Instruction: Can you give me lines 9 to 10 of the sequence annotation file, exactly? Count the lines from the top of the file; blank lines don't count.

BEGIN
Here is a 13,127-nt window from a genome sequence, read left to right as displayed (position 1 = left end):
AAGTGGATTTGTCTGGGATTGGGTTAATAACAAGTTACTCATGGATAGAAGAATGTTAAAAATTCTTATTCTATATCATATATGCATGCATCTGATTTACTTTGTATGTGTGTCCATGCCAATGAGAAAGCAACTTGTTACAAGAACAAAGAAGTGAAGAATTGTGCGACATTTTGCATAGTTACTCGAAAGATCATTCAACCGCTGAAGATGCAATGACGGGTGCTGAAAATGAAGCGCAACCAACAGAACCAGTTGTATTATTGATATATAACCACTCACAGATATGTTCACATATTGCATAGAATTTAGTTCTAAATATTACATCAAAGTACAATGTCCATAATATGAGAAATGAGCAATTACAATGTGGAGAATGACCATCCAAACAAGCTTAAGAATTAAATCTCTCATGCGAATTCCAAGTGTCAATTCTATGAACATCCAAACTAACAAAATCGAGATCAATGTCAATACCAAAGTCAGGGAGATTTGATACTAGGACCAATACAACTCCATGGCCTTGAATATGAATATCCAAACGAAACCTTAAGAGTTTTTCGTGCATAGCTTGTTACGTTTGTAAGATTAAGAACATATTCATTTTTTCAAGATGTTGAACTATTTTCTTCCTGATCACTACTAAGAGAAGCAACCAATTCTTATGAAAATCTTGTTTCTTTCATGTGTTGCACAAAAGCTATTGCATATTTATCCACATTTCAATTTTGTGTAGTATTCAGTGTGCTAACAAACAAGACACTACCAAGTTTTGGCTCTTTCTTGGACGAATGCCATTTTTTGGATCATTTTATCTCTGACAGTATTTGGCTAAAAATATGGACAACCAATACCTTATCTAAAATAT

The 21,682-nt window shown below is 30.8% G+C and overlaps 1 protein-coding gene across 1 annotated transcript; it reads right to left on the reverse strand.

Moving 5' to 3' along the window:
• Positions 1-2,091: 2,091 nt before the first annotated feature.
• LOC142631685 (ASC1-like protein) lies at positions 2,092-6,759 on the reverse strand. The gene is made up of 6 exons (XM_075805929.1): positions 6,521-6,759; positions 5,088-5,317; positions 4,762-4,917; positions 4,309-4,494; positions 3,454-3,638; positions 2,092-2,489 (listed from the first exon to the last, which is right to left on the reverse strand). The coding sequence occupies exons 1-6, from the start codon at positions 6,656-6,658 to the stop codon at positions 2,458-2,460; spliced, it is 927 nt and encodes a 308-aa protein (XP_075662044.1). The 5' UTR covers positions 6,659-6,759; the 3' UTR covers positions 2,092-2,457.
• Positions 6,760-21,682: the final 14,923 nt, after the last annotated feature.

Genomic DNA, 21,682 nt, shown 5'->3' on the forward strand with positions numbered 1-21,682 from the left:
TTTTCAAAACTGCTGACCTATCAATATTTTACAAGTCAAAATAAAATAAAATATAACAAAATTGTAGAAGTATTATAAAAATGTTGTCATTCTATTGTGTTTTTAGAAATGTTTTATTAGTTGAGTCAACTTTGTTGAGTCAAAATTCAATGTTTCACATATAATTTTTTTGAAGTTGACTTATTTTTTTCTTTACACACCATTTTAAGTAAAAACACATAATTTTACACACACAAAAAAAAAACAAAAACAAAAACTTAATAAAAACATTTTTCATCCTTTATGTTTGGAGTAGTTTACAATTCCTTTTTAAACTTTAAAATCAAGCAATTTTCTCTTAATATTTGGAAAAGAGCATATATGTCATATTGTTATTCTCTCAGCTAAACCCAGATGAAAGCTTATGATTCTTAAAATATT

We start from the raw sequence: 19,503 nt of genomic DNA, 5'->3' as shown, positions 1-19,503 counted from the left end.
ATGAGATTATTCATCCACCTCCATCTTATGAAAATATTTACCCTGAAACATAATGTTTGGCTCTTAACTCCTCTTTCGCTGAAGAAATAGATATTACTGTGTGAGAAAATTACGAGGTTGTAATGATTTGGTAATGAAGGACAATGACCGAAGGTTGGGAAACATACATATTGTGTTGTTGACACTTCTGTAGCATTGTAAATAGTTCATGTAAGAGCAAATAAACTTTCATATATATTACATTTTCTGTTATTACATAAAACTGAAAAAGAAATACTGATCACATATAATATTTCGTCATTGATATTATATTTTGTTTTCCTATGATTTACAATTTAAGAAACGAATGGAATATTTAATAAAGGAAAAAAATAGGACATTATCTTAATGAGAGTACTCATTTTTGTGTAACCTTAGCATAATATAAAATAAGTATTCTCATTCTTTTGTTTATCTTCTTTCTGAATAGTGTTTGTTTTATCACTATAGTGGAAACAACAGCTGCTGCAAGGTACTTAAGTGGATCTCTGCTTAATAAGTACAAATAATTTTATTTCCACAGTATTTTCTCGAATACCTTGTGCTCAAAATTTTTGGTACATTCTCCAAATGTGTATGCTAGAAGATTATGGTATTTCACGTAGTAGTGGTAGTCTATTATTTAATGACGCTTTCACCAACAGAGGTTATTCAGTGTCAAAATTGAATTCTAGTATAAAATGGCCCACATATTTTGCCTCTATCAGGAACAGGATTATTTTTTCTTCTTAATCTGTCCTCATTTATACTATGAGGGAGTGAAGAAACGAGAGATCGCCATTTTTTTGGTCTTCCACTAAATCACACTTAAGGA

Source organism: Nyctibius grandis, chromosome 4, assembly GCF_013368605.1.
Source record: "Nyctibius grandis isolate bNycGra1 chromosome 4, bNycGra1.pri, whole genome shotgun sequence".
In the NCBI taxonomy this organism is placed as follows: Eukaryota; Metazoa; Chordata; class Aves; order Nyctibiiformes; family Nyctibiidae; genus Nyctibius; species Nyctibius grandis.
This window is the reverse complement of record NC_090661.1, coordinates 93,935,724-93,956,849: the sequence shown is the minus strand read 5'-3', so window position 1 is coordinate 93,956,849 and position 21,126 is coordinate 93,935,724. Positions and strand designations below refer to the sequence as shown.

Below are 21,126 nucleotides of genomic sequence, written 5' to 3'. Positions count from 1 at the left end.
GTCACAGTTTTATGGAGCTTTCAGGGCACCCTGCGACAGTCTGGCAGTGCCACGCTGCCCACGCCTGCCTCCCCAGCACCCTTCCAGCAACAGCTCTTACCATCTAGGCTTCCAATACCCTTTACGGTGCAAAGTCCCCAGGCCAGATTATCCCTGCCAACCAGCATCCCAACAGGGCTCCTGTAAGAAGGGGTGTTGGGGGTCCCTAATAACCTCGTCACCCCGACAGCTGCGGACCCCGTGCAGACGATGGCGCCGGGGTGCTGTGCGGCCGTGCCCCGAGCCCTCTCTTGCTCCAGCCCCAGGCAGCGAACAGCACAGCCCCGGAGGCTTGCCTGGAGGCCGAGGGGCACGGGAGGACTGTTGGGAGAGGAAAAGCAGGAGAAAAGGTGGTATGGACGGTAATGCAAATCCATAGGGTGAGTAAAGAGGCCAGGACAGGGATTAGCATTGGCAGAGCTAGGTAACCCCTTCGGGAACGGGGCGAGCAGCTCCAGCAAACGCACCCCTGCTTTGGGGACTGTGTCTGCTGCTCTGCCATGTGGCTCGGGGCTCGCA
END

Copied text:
TTTTCAAAACTGCTGACCTATCAATATTTTACAAGTCAAAATAAAATAAAATATAACAAAATTGTAGAAGTATTATAAAAATGTTGTCATTCTATTGTGTTTTTAGAAATGTTTTATTAGTTGAGTCAACTTTGTTGAGTCAAAATTCAATGTTTCACATATAATTTTTTTGAAGTTGACTTATTTTTTTCTTTACACACCATTTTAAGTAAAAACACATAATTTTACACACACAAAAAAAAAACAAAAACAAAAACTTAATAAAAACATTTTTCATCCTTTATGTTTGGAGTAGTTTACAATTCCTTTTTAAACTTTAAAATCAAGCAATTTTCTCTTAATATTTGGAAAAGAGCATATATGTCATATTGTTATTCTCTCAGCTAAACCCAGATGAAAGCTTATGATTCTTAAAATATT

We start from the raw sequence: 19,503 nt of genomic DNA, 5'->3' as shown, positions 1-19,503 counted from the left end.